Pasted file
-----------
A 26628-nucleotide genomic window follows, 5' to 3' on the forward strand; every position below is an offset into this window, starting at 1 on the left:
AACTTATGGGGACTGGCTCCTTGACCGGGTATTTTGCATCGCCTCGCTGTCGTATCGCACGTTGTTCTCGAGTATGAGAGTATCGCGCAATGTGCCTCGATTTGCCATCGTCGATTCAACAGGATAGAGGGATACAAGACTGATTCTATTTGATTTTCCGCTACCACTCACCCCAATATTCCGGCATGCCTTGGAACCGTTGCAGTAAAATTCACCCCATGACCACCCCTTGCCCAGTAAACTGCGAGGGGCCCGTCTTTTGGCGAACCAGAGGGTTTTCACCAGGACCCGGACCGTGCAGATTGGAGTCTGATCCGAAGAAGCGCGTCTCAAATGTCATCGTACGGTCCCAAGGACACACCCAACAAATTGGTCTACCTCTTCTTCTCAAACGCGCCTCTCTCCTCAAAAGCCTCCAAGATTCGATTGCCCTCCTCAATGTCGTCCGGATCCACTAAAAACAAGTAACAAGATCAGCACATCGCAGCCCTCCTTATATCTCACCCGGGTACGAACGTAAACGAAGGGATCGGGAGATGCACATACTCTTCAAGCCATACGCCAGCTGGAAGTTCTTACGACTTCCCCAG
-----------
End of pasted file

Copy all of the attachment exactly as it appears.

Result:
A 26628-nucleotide genomic window follows, 5' to 3' on the forward strand; every position below is an offset into this window, starting at 1 on the left:
AACTTATGGGGACTGGCTCCTTGACCGGGTATTTTGCATCGCCTCGCTGTCGTATCGCACGTTGTTCTCGAGTATGAGAGTATCGCGCAATGTGCCTCGATTTGCCATCGTCGATTCAACAGGATAGAGGGATACAAGACTGATTCTATTTGATTTTCCGCTACCACTCACCCCAATATTCCGGCATGCCTTGGAACCGTTGCAGTAAAATTCACCCCATGACCACCCCTTGCCCAGTAAACTGCGAGGGGCCCGTCTTTTGGCGAACCAGAGGGTTTTCACCAGGACCCGGACCGTGCAGATTGGAGTCTGATCCGAAGAAGCGCGTCTCAAATGTCATCGTACGGTCCCAAGGACACACCCAACAAATTGGTCTACCTCTTCTTCTCAAACGCGCCTCTCTCCTCAAAAGCCTCCAAGATTCGATTGCCCTCCTCAATGTCGTCCGGATCCACTAAAAACAAGTAACAAGATCAGCACATCGCAGCCCTCCTTATATCTCACCCGGGTACGAACGTAAACGAAGGGATCGGGAGATGCACATACTCTTCAAGCCATACGCCAGCTGGAAGTTCTTACGACTTCCCCAG